In the wake of the government's own reports citing a decline in prosecution of environmental crimes (by one third in a two-year period), Gregory Sasse, an assistant U.S. attorney in Cleveland for 16 years and the lead prosecutor for environmental crimes, claims his Justice Department superiors punished him for prosecuting polluters.
Sasse began his career by prosecuting the commissioner of the Cleveland airport, who was burying chemical and hazardous waste in "a big ditch. The employees were coughing blood, passing out, and having all kinds of symptoms, and going to the hospital from the fumes," he says. "It has been my experience that government is a worse polluter than business. They seem to have less regard for the law and much less fear of the law than businesses do."
Then there was the company that blew out a sewage plant by dumping chemical wastes down the drain. They killed the plant's friendly sewage-eating bacteria, so that human waste poured into a river that was the source of drinking water for various municipalities. "My boss was screaming at me," Sasse told the Corporate Crime Reporter. "His point was, this is no big deal. Who cares? He is extremely determined on the subject of not believing in the enforcement of pollution laws."
Sasse, himself a probusiness Reagan Republican, tried to talk to Clinton's U.S. Attorney but could never get through, and was told to lay off holding press conferences in big pollution cases because it would make the administration appear "too liberal."
Exasperated by Clinton red tape that prevented him from discussing prosecutions with his superiors, and frustrated by endless bureaucracy that seemed calculated to stall new cases, Sasse charged the Department with intimidation under the Environmental Employee Protection Act, which shields federal employees who bring an environmental action from undue political pressure. Although an administrative law judge ruled in Sasse's favor, Justice continues to fight the case on jurisdictional grounds, refusing to comply with discovery requests.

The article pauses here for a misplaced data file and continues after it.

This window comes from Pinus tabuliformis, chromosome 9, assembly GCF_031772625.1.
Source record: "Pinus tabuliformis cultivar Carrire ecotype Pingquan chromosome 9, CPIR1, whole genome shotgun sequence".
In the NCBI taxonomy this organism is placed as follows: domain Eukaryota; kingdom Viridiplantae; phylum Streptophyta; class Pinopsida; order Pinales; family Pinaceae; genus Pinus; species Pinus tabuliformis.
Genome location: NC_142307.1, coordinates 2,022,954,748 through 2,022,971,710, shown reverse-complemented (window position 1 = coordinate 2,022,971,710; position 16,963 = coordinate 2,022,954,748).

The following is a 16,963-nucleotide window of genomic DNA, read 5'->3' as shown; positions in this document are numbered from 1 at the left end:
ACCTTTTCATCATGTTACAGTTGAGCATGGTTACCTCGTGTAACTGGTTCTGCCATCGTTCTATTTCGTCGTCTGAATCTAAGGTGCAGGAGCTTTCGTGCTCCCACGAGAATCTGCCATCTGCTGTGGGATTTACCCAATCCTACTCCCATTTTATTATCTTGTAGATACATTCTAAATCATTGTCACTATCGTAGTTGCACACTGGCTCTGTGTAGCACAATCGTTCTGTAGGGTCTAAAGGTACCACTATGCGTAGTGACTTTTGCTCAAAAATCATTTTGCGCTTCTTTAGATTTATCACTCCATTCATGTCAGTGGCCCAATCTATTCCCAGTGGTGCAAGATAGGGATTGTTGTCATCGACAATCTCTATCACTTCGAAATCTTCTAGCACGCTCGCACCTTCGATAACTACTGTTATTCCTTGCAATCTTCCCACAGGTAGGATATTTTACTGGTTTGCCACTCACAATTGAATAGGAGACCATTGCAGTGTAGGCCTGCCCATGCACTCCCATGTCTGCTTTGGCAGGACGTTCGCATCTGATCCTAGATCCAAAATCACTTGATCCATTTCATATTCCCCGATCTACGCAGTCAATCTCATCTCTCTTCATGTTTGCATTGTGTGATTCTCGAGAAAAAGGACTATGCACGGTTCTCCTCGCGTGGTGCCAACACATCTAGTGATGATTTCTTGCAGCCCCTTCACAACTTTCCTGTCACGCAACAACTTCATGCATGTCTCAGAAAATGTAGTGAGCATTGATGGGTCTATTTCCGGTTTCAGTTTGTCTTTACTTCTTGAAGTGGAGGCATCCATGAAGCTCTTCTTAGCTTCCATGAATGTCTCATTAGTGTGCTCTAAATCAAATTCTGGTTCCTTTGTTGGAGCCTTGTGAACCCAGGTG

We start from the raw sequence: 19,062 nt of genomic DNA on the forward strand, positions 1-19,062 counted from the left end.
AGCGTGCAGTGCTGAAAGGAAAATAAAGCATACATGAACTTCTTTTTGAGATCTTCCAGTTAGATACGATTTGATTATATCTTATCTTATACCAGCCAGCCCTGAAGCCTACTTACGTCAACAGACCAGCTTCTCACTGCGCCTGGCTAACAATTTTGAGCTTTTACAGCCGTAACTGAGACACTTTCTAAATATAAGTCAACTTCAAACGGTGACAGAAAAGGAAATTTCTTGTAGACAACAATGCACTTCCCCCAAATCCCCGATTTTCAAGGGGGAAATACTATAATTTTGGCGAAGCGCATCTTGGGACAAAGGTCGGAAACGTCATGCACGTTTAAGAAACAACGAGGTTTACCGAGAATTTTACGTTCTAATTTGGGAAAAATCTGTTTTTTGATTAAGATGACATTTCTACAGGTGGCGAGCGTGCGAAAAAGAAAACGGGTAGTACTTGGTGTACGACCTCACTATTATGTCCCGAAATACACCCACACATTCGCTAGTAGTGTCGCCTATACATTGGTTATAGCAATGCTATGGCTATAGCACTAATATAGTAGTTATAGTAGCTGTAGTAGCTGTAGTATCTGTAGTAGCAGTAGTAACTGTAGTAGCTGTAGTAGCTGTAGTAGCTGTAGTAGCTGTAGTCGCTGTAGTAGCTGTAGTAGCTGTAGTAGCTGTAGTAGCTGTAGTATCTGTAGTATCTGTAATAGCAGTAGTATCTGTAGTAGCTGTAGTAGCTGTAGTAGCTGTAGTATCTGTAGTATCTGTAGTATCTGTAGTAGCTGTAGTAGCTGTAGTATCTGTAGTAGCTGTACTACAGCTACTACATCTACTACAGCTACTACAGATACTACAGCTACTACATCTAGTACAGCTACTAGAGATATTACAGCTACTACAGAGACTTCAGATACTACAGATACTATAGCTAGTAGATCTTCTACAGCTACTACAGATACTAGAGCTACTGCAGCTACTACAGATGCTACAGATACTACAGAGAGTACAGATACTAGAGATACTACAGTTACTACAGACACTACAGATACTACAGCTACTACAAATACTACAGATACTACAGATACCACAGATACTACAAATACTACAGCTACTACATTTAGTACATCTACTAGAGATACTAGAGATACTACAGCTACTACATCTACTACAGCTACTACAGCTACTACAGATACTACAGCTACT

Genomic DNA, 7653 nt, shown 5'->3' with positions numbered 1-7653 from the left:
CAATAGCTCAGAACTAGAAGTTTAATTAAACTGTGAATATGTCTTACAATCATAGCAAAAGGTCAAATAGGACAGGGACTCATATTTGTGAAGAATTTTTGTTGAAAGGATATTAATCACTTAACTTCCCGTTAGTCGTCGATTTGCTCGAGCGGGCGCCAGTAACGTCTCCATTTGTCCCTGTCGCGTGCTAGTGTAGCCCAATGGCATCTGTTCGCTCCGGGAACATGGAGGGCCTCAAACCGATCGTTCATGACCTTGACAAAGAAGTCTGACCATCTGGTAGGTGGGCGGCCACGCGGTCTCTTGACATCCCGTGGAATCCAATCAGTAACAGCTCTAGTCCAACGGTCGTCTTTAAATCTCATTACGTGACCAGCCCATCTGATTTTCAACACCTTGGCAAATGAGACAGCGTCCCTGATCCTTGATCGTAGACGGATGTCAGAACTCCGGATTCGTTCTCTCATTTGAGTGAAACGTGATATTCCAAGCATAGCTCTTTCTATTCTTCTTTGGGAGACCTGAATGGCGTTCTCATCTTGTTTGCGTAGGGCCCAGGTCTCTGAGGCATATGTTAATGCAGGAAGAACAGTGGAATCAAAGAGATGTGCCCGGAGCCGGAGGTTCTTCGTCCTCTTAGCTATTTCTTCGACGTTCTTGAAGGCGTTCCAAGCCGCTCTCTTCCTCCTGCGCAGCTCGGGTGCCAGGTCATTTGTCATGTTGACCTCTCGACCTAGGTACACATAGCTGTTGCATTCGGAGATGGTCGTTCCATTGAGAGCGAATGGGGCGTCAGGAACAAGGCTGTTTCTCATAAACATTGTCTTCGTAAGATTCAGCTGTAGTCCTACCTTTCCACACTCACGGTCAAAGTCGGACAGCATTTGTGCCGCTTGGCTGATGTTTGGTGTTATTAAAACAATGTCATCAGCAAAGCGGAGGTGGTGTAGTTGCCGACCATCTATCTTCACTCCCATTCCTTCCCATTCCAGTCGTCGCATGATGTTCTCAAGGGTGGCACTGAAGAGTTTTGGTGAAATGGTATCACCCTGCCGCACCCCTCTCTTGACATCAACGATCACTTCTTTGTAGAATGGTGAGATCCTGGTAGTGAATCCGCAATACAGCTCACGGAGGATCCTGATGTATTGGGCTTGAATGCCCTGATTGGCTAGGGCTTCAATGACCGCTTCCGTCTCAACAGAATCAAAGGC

"I'm very probusiness myself," Sasse said, "but I don't want the world blighted or people getting sick from pollution." Sasse continues to work in the U.S. Attorney's office and waits to see what will finally happen with his grievance.
The GOP's obsession with tax cuts is becoming a contentious issue within the party and could end up as an albatross in the general election. Frontrunner George W. Bush wants to reduce taxes by $483 billion over five years. That's more costly than Bob Dole's 1996 proposal to reduce taxes by 15 percent, and more than the $792 million cut congressional Republicans passed last summer, only to have it vetoed by Clinton. Bush hopes his scheme will appeal to crucial GOP conservatives in the primaries. He insists his cuts will benefit lower- and middle-income taxpayers, but Gore has gone after him already for being irresponsible, charging that his proposals would use up the surplus and ruin the economy.
More to the point, Bruce Bartlett, a former Reagan administration Treasury official writing in the Heritage Foundation's Policy Review, argues that the tax revolt, which fueled GOP campaigns beginning with Reagan's in the late 1970s, is dead. "Supporters of tax cuts need to be more sophisticated than they have been," writes Bartlett. "They cannot just declare their support for tax cuts and expect hungry voters to react as if they are being thrown red meat. Voters have been burned by too many false promises. . . ."
Coming from Heritage, the most important conservative Republican think tank in Washingtonwhich for years has set the parameters of GOP debateBartlett's article is a political heads-up to GOP candidates not to go nutso on taxes next year.
Closing in for a drug sting, British undercover detectives approached a heavily fortified house in the English town of Middlebrough, only to gasp in amazement when a three-year-old girl answered the door. The child took their money and toddled off, returning with marijuana, which she passed through a grill to the cops. "My officers were absolutely gobsmacked," Detective Sergeant Bell said in disbelief. Five members of the child's family, including her sobbing 23-year-old mum, were subsequently locked up, but the girl went free because she is under 10.